This alert today from the Massachusetts Municipal Association with a summary of the onslaught of legislation just passed before the legislative session ended at midnight last night -
Friday, August 1, 2014
LEGISLATURE ENDS ITS FORMAL SESSIONS
Lawmakers Work Past Midnight to Complete Action on Major Bills
The Following Bills Were Passed Last Night and are on the Governor’s Desk:
• Economic Development Bill
• Gun Violence Reduction Bill
• Local Housing Authority Reform Bill
• Environmental Bond Bill
• Water Infrastructure Finance Bill
• Solar Net Metering Bill
• Information Technology Bond Bill
• MMA Analyzing “Shift Swapping” Collective Bargaining Bill
With a midnight deadline looming on Thursday night, members of the House and Senate worked past that time into the early hours of Friday morning to enact dozens of bills, including several major pieces of legislation that had been the subject of extensive negotiation between the branches. The Legislature’s rules set July 31 as the last day for formal sessions and roll call votes. From August 1 until a new Legislature is seated in January 2015, the House and Senate can only meet in “informal” sessions to consider issues that have unanimous support and do not require recorded roll call votes.
Among the dozens and dozens of bills that received attention and action this week, six major bills passed that will impact cities and towns, and the MMA is analyzing a seventh bill that would add “shift swapping” to collective bargaining. These measures are on the Governor’s Desk and will require his signature in order to become law.
ECONOMIC DEVELOPMENT BILL PROVIDES SOLID TOOLS FOR CITIES AND TOWNS
MMA Succeeds in Preserving Local Zoning and Permitting Authority for Wireless Antennas
Final Bill Omits the Proposal to Eliminate the Cap on Local Liquor Licenses
The final compromise economic development bill passed by the Legislature includes $10 million for Brownfields remediation, expands the successful I-Cubed infrastructure program and increases eligibility for the Economic Development Incentive Program, increases tax credits for the Housing Development Incentive Program from $5 million to $10 million and creates and capitalizes the Transformative Development Fund at $16 million for Gateway Cities, and retains broad eligibility standards for MassWorks grant funding.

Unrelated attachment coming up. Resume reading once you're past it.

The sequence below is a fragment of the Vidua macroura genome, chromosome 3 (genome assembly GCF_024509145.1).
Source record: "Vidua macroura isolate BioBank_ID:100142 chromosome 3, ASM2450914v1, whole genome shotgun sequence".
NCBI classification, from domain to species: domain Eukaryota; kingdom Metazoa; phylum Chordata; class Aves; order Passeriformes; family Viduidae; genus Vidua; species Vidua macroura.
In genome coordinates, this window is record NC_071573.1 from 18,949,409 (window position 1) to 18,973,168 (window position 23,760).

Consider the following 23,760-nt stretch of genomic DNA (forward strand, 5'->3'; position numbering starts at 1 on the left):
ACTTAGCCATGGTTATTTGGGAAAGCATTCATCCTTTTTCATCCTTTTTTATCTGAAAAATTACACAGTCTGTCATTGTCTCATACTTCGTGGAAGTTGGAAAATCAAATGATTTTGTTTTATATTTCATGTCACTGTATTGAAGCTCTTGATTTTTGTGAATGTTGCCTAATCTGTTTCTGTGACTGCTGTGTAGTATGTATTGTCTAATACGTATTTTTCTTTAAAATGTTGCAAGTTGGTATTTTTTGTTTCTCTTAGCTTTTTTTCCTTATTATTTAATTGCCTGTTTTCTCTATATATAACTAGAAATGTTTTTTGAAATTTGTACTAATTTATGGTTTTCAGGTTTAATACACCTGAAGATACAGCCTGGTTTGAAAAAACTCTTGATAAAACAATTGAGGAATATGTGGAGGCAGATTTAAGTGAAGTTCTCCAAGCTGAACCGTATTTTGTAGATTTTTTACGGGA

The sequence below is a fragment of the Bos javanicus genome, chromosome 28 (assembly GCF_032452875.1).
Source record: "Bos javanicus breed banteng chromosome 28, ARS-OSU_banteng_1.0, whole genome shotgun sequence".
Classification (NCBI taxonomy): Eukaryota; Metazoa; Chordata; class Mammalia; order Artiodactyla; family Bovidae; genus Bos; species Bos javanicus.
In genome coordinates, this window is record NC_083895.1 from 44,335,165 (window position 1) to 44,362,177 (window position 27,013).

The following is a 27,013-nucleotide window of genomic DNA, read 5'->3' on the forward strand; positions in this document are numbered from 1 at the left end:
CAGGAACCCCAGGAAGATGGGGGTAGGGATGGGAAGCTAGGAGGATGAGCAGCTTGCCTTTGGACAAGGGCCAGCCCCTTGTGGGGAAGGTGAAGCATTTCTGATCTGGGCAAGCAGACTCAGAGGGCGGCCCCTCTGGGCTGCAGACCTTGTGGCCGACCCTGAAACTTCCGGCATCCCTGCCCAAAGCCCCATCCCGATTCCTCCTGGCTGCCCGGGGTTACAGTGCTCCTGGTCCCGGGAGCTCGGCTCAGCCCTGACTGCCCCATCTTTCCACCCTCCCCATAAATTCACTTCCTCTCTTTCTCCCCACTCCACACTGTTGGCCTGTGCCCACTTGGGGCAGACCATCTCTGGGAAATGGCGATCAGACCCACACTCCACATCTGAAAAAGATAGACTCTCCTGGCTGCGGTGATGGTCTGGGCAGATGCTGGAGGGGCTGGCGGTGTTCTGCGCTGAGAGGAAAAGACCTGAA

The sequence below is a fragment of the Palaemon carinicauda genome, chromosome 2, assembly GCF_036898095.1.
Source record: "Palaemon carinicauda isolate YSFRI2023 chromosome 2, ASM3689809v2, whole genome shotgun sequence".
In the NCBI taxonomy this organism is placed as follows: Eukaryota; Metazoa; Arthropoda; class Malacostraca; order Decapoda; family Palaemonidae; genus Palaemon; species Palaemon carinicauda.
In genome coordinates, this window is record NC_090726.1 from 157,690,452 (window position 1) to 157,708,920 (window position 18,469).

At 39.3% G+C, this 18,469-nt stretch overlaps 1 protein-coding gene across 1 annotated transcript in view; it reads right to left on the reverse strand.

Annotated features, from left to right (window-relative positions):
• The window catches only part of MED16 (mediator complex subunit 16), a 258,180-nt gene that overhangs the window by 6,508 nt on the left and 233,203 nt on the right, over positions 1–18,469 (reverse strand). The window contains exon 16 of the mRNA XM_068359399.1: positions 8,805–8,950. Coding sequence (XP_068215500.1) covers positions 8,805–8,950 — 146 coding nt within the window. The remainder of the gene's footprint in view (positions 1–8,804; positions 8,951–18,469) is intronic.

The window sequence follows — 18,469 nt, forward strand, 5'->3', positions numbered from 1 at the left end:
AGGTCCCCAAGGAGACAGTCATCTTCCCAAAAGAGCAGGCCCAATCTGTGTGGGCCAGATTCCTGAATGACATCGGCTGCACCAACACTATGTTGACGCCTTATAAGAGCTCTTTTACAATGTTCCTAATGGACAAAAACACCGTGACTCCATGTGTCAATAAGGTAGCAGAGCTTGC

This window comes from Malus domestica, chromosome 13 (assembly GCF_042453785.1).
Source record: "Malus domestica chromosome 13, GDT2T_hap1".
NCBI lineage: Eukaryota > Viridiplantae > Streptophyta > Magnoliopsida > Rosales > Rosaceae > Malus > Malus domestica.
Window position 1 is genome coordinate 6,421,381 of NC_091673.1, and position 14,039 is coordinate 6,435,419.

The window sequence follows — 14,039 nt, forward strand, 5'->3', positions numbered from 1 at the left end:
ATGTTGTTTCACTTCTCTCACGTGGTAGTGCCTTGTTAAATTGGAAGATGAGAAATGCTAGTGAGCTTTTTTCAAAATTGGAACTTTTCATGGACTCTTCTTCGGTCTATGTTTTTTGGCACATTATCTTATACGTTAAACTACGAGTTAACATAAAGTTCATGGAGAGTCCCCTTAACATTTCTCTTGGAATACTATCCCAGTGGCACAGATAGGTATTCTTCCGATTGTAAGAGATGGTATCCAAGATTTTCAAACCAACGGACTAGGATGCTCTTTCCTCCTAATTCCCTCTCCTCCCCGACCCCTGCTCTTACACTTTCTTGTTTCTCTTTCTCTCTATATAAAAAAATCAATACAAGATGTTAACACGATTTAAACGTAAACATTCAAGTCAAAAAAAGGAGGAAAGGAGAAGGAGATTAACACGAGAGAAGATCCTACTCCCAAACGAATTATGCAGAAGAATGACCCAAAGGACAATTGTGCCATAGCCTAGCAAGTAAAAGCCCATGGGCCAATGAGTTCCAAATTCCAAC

In a major victory for the MMA and local officials, the Legislature rejected language that would have allowed the telecommunications industry to site wireless antennas in virtually any location regardless of local zoning. This provision, which was included in the House bill and was not in the Senate version, was held in conference and did not become part of the final bill. Thank you for your calls and letters to your legislators to maintain the fundamental right of local control of land use.
Unfortunately, the final compromise economic development bill passed by the Legislature does not lift the cap on the number of liquor licenses each municipality may issue, despite the strong support of the MMA and municipal leaders for this important economic development tool for local governments. The Governor and Senate supported this important measure, but the House opposed it. The MMA will continue fighting to return liquor licenses to local control in the next legislative session. The bill did include changes reported in the media to allow Boston to appoint its own licensing board, and to add a limited number of licenses in Boston, provisions that originated in local legislation filed by the City.
Click here for a copy of the economic development bill
AN ACT RELATIVE TO THE REDUCTION OF GUN VIOLENCE
Final Bill Includes Major Program Expansions in Local School Districts
Discuss the Potential Impact with Your Superintendent as Soon as You Can
The media attention on the compromise gun violence legislation passed by lawmakers focused on the provision to allow police chiefs to go to court to prevent “unsuitable” individuals from accessing a firearms identification card for rifles and long guns. However, the bill also contains a number of sections that apply to public schools and would add new responsibilities at the local level. We urge you to immediately discuss the implications of the new mandates and programs in the gun control bill with your school superintendent to determine how the measure could impact your public schools and local budgets.
The law contains a Safe and Supportive Schools (S3) framework, which supporters claim will foster a “safe, positive, healthy, and inclusive whole-school learning environment.” DESE is required to develop guidelines and regulations outlining how the program should be implemented locally. Cities, towns and school districts are not mandated to accept and implement the program, because the law stipulates that S3 must first be adopted by a vote of a school committee, and is subject to local appropriation.
The legislation does require that each school district must have at least one school resource officer and that each school possess a two-way radio communication device for use in communicating solely with police and fire departments in the event of an emergency, although these requirements are both subject to local appropriation. The MMA successfully advocated for the inclusion of language limiting potential legal liability for districts in both sections.